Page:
Winter storm: More than 2,000 flights cancelled as US braces for ‘once-in-a-generation event’
At least 2,200 flights got cancelled across the United States as a major winter storm swept through the country, with the National Weather Service (NWS) calling it a “once-in-a-generation type event.”
The chill is expected to stay for the Christmas weekend, making this the coldest Christmas in about 40 years, say forecasters.
Those hoping to spend the Christmas holidays with their loved ones were left disappointed after the airlines cancelled more than 2,200 US flights by 1 pm ET on Thursday, and proactively cancelled more than 900 flights on Friday, according to the flight tracking site FlightAware.
And the flight delays were even more pronounced, affecting more than 3,700 on Thursday.
Chicago and Denver were hit hardest by flight cancellations on Thursday, FlightAware data show.
At Chicago’s O'Hare International Airport, flights delays were averaging 159 minutes, as snow and ice made it impossible for an early take off, the Federal Aviation Administration stated in a notice, reports CNN.
Anticipating further travel disruptions, major airlines like United, Delta and American, have started to waive fees for travellers who wish to reschedule their flights.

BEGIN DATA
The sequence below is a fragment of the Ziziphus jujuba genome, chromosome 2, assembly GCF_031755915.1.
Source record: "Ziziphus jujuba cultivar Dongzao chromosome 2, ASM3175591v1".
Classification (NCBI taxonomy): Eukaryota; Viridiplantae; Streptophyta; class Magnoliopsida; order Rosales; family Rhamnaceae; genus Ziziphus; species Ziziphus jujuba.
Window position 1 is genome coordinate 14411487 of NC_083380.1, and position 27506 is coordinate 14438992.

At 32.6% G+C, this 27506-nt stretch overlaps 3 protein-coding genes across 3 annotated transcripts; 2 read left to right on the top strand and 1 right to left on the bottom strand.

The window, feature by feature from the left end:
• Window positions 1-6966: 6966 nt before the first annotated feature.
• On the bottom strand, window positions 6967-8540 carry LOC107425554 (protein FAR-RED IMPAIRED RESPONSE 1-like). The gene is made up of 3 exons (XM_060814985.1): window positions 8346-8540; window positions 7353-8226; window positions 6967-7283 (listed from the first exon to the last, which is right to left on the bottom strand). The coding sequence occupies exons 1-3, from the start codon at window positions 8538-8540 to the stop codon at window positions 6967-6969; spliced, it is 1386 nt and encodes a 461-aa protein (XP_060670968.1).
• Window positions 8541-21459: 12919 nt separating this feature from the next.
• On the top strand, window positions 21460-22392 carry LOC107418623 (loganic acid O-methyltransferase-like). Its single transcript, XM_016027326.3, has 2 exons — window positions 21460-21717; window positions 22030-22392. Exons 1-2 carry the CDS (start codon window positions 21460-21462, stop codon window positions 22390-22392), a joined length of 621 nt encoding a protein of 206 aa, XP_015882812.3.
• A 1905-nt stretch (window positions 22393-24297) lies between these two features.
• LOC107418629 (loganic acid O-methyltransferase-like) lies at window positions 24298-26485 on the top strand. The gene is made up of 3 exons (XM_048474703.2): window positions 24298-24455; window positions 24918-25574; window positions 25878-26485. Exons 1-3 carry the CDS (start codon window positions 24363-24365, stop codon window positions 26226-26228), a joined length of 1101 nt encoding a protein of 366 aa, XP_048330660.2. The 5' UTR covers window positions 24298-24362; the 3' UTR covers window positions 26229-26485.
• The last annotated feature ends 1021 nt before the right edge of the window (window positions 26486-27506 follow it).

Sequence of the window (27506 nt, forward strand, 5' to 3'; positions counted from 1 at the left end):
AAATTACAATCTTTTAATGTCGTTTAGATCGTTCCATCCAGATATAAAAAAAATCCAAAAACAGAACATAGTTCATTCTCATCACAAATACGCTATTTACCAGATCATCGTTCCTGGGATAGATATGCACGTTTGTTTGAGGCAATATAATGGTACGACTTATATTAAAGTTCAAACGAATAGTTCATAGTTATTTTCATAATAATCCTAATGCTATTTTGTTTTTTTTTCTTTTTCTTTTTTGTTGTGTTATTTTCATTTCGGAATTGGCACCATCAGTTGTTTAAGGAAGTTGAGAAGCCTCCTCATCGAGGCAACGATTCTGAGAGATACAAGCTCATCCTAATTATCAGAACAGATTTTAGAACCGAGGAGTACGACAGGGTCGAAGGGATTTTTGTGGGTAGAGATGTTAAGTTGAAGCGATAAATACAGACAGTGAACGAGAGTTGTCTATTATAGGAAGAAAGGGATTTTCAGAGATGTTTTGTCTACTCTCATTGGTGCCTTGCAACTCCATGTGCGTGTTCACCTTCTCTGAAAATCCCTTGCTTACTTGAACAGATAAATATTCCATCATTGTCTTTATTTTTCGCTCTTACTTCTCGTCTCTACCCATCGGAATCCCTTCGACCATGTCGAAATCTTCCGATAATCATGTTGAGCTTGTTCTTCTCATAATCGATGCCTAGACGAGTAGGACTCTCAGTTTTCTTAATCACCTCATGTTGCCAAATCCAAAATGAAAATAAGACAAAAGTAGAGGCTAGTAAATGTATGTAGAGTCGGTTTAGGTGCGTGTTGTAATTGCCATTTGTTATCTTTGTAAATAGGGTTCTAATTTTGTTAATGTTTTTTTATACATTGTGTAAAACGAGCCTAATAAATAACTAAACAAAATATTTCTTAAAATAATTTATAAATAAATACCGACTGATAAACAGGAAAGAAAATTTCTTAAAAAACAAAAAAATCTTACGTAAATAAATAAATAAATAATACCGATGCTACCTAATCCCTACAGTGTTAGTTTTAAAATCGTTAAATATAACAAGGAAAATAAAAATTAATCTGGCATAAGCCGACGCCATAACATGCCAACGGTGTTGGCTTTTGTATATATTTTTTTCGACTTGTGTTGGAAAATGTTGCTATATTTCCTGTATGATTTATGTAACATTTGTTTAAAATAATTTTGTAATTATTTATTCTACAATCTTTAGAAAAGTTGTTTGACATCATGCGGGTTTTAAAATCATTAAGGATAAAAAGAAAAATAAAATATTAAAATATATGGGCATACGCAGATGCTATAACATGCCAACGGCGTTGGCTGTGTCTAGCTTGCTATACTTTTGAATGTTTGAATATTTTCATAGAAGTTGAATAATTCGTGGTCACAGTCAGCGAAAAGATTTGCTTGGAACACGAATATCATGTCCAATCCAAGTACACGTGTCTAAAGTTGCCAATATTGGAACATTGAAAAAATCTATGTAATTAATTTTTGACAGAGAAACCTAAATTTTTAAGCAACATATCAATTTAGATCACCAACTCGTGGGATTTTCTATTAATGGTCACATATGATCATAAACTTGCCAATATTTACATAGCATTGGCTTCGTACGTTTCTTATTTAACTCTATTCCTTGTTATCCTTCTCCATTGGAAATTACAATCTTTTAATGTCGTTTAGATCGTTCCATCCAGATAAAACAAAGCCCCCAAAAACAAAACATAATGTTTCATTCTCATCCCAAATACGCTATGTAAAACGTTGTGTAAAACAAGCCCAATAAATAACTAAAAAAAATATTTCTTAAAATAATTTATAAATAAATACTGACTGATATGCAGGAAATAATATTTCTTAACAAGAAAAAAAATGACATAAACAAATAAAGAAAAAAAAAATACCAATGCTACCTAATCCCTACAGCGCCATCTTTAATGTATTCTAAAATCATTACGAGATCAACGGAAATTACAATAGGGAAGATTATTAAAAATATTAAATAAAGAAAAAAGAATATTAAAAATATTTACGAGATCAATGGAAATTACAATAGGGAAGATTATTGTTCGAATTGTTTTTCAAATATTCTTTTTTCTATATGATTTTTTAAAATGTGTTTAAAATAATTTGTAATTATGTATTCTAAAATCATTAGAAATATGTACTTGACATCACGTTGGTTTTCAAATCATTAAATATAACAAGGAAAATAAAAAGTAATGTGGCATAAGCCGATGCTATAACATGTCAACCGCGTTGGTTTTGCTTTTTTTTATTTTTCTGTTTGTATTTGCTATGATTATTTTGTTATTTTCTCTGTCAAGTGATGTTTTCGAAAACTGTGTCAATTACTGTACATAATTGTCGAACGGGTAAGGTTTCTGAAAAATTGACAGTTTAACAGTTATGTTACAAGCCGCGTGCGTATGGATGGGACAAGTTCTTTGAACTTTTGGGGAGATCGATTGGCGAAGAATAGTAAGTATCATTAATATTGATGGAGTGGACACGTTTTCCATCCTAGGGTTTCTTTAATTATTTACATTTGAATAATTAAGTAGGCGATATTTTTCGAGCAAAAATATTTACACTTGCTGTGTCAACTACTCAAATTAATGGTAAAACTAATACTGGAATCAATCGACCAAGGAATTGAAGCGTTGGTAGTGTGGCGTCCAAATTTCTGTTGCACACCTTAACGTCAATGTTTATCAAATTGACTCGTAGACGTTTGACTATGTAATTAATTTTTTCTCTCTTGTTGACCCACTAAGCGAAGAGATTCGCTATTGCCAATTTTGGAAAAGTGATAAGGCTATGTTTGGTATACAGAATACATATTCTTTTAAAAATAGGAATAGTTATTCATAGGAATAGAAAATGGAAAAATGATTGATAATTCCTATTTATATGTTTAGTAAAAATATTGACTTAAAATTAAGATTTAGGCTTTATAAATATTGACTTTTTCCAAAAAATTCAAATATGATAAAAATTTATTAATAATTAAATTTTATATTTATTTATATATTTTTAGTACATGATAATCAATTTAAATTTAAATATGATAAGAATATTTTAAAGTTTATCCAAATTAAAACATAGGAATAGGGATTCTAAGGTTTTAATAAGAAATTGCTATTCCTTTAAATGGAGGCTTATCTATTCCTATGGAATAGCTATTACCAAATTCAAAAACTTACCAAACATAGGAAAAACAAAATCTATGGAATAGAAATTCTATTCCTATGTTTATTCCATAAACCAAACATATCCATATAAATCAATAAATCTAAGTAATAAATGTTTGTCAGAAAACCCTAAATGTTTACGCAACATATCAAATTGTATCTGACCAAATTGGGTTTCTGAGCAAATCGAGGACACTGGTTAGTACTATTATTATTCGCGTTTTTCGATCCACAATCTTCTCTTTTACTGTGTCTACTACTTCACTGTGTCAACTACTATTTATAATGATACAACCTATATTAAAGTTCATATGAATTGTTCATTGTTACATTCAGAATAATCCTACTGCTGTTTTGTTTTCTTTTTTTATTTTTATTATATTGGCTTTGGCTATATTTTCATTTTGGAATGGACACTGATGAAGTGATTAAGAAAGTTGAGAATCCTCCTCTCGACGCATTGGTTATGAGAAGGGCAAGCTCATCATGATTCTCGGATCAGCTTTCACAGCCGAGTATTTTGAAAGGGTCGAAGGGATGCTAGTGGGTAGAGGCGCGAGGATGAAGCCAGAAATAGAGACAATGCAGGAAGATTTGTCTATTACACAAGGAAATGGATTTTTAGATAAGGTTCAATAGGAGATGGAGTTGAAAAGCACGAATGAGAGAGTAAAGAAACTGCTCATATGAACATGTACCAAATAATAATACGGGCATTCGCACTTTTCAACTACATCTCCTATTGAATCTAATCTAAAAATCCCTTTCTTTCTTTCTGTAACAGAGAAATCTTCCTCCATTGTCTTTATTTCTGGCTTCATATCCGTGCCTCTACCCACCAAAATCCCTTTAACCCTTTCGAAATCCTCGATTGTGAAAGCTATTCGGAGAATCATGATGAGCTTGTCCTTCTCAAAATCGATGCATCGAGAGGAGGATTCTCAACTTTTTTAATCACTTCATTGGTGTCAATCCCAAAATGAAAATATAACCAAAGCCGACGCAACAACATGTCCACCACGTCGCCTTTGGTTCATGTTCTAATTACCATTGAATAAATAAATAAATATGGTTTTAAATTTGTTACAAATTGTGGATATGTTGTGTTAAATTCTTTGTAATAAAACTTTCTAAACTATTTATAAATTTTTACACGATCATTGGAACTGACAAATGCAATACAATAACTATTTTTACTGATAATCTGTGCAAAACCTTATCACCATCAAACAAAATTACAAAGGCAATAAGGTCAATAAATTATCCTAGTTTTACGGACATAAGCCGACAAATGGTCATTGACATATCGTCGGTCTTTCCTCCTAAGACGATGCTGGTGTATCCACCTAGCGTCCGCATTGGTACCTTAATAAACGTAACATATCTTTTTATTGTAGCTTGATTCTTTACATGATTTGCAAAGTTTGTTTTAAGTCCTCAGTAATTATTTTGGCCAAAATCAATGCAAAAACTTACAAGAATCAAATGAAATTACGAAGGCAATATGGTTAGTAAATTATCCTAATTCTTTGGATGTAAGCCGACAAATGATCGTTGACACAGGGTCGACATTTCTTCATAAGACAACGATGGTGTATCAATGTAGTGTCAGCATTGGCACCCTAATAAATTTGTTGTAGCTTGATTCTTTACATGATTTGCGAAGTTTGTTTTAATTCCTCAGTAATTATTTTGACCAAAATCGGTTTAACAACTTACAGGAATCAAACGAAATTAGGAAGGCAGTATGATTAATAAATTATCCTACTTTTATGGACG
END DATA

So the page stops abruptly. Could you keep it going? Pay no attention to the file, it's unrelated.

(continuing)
On Thursday, President Joe Biden warned US citizens travelling during the Christmas week to be careful and leave early if possible to avoid the massive storm expected to hit several states.
“This is not like a snow day when you were a kid. This is serious stuff,” Biden said.
According to the NWS, bone-chilling temperatures of -50F (-45C) and -70F were expected by the end of this week in some parts of the country.
Weather forecasters believe that this winter storm could transform into a "bomb cyclone", a type of powerful, rapidly strengthening storm, by Friday.
The winter storm is expected to trigger snowfall and powerful winds, causing damage and power outages in the Midwest and Canada.